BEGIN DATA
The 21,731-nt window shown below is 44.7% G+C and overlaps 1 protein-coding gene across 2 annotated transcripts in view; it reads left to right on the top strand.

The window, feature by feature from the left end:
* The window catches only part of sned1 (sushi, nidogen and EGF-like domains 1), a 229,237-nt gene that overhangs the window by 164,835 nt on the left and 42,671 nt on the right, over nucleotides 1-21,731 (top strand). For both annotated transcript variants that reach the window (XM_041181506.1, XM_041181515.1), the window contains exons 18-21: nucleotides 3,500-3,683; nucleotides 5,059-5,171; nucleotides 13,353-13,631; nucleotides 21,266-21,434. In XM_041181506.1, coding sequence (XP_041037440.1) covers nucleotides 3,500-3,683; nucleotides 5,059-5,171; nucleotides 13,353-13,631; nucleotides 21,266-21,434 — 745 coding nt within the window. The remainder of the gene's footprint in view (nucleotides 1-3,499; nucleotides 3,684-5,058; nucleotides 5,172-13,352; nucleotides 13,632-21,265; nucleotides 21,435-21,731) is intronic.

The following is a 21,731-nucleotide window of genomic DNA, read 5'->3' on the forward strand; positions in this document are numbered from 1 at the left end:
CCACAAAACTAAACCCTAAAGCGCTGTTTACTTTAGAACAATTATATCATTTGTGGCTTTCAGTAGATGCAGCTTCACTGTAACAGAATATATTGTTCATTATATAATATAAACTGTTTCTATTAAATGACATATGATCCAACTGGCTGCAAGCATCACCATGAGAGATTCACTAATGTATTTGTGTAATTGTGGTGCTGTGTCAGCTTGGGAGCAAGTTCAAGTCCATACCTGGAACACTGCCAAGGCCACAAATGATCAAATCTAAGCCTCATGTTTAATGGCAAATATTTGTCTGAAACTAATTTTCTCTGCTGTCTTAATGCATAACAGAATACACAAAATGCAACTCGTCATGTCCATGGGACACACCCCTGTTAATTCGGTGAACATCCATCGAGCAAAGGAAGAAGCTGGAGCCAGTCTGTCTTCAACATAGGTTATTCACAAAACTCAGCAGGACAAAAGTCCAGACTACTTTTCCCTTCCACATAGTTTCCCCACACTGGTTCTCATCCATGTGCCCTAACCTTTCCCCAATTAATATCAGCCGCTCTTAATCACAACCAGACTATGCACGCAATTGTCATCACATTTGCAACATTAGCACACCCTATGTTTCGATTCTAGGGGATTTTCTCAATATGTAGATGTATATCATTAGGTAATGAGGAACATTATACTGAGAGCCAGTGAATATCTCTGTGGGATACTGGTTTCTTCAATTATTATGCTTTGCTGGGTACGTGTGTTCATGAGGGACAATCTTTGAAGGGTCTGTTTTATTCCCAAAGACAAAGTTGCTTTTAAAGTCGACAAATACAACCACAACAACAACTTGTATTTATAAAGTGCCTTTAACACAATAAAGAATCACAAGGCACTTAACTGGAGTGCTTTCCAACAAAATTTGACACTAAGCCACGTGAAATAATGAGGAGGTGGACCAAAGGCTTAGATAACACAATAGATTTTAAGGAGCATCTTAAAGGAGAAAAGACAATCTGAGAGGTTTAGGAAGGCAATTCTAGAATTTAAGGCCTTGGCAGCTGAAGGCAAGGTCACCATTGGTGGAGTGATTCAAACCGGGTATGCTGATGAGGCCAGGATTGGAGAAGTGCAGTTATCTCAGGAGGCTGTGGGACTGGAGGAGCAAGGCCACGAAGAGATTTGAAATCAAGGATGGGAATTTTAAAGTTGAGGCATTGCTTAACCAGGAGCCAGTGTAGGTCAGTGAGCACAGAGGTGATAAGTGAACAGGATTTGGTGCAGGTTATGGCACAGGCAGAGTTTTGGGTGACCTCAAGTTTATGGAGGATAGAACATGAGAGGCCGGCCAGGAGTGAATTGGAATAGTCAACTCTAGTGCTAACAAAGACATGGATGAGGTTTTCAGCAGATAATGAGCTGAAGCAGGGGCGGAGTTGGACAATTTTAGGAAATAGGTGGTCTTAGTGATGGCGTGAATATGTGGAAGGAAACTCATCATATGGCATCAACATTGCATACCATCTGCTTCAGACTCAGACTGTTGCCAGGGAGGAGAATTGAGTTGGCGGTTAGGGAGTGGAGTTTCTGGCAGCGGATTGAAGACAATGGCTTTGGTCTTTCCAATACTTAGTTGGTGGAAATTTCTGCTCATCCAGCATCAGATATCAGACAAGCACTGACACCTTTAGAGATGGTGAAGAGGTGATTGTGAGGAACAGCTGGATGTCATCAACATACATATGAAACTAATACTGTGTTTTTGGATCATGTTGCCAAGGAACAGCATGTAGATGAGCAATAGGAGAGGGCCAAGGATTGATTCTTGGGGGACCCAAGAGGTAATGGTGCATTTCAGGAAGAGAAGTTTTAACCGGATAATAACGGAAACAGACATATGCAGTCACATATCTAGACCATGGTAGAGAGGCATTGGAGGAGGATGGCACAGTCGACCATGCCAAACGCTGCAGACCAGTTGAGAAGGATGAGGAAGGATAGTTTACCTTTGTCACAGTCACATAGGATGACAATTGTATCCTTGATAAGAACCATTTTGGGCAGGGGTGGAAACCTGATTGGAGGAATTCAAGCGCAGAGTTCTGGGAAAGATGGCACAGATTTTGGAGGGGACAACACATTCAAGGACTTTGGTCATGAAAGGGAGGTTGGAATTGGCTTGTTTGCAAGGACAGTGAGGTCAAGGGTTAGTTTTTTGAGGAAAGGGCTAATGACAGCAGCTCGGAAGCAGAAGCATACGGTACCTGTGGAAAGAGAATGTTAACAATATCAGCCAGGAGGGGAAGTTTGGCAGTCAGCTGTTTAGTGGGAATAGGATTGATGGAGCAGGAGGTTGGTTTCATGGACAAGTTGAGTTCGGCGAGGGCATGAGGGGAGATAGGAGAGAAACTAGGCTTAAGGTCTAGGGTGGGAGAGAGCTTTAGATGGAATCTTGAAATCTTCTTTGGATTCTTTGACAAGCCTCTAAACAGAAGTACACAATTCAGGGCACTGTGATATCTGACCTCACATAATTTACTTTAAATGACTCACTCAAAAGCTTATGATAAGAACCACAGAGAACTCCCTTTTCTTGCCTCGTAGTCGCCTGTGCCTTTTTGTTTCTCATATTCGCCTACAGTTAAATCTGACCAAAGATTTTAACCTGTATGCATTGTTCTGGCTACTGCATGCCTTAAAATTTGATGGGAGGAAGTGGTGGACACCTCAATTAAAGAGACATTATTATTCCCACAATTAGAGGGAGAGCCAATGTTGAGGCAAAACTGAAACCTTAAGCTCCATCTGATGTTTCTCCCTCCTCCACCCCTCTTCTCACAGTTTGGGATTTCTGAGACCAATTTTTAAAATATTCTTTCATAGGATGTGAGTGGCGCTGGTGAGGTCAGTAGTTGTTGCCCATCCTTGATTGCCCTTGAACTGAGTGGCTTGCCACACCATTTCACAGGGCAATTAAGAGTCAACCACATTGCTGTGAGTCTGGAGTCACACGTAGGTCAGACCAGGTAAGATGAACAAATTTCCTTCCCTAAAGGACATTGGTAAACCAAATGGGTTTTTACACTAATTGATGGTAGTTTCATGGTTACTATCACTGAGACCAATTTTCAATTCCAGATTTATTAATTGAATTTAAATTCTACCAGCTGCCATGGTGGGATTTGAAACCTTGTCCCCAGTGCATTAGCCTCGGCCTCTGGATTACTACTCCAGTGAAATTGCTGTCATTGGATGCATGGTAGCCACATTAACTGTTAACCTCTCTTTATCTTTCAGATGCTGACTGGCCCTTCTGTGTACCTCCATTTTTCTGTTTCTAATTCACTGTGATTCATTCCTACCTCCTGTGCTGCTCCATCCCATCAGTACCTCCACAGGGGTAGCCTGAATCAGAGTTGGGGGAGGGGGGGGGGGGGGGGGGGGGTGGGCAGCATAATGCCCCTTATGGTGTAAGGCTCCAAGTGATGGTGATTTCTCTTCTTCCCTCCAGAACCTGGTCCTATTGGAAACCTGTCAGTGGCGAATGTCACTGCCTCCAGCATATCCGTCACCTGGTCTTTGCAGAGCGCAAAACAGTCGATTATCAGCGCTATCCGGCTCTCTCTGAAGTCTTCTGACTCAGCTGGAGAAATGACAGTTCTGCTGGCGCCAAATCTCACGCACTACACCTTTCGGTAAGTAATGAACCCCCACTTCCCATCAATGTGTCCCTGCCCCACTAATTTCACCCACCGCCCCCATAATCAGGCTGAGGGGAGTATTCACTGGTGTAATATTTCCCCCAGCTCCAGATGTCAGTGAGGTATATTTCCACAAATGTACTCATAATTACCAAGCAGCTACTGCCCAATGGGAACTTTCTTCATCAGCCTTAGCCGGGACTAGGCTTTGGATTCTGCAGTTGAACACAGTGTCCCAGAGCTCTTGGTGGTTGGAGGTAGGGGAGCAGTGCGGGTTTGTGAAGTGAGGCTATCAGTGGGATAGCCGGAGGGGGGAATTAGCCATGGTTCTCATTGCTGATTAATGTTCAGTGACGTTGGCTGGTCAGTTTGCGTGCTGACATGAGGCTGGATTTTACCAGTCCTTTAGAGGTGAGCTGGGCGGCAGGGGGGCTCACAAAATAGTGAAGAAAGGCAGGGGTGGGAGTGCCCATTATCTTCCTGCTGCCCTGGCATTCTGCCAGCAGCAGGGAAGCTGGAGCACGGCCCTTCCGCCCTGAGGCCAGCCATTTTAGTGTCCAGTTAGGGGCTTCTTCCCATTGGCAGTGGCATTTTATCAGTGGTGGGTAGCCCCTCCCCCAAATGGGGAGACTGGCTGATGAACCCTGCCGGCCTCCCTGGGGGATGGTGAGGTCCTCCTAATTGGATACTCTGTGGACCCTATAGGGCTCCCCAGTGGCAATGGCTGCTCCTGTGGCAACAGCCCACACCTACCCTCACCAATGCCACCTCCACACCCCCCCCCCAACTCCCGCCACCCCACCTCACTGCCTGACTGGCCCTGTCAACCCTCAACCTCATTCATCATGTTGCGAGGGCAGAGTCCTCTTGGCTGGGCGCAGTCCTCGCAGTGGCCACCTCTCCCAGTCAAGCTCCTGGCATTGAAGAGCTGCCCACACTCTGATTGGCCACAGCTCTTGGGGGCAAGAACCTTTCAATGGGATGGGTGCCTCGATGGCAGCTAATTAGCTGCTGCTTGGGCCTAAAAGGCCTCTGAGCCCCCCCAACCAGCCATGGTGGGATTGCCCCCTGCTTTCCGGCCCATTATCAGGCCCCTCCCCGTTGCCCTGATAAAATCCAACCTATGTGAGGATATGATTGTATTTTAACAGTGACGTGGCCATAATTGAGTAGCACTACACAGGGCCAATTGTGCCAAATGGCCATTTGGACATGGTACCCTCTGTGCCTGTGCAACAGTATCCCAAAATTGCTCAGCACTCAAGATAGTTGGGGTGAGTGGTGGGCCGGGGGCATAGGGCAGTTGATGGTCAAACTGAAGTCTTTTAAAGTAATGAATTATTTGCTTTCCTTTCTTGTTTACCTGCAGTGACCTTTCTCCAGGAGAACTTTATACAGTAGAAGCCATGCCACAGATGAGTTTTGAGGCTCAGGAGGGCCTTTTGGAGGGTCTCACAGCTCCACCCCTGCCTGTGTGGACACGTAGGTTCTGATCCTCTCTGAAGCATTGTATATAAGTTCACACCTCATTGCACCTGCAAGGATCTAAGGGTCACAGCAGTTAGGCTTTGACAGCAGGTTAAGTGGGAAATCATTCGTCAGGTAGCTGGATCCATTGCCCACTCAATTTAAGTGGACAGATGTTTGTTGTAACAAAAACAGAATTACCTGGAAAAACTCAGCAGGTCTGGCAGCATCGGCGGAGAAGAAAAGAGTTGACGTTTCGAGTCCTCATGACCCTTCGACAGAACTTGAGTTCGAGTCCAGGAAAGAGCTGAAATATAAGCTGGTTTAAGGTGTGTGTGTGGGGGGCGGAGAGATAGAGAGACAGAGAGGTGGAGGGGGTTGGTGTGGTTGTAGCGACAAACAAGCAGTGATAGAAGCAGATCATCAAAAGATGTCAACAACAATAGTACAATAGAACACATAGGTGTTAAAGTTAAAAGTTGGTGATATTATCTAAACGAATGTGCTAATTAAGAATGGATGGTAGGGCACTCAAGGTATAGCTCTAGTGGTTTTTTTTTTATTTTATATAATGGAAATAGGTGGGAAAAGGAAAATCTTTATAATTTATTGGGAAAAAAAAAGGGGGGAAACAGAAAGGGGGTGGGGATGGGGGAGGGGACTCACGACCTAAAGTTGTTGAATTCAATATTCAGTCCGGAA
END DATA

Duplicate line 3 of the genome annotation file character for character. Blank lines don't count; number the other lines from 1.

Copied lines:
* The window catches only part of sned1 (sushi, nidogen and EGF-like domains 1), a 229,237-nt gene that overhangs the window by 164,835 nt on the left and 42,671 nt on the right, over nucleotides 1-21,731 (top strand). For both annotated transcript variants that reach the window (XM_041181506.1, XM_041181515.1), the window contains exons 18-21: nucleotides 3,500-3,683; nucleotides 5,059-5,171; nucleotides 13,353-13,631; nucleotides 21,266-21,434. In XM_041181506.1, coding sequence (XP_041037440.1) covers nucleotides 3,500-3,683; nucleotides 5,059-5,171; nucleotides 13,353-13,631; nucleotides 21,266-21,434 — 745 coding nt within the window. The remainder of the gene's footprint in view (nucleotides 1-3,499; nucleotides 3,684-5,058; nucleotides 5,172-13,352; nucleotides 13,632-21,265; nucleotides 21,435-21,731) is intronic.